Online casino operator and bookmaker William Hill’s withdrawal from Greece will see it lose out on an expected profit of £4-5 million per year.
The company’s operations in the Greek market were due to be run by subsidiary William Hill Online – a company that made a profit of £34.8 million in Q3 of this year.
If the bookmaker’s acquisition of Sportingbet goes ahead then the lack of revenue from Greece will be of little significance. Should the deal be completed then the company will gain significant footholds in the regulated environments of both Australia and Spain.
Hills had been cooperating with other online gambling operators in an attempt to establish a Greek regulatory system that encouraged competition across the Mediterranean country.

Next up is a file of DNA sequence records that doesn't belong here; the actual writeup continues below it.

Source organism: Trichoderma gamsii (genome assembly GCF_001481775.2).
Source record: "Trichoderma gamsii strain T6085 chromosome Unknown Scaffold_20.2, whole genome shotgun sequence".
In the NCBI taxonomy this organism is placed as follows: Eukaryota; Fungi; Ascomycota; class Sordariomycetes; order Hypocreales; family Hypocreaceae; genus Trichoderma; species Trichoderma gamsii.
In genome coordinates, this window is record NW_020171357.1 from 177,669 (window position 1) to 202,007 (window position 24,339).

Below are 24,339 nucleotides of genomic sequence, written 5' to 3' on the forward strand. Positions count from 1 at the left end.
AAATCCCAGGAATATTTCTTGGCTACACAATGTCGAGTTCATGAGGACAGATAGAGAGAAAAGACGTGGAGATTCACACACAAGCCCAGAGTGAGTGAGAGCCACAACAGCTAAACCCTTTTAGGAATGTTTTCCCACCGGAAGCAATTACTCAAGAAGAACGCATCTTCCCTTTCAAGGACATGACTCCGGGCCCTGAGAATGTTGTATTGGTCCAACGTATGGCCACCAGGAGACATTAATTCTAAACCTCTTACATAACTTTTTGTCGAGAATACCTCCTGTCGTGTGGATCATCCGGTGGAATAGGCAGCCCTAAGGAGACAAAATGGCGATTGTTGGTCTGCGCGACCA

However, no such system has emerged and a statement was released today (4th December) explaining the reasons behind the Greek exit.
The statement explained that Hills “considers the gambling legislation in Greece to be inconsistent with European law” and that the tax being proposed “makes the market economically unattractive”.
Greece is not the first European country that hasn’t been to the bookmaker’s liking. Germany and Belgium have also been rejected by the company on account of their favouritism towards select companies, some being state-run and bordering on monopolies.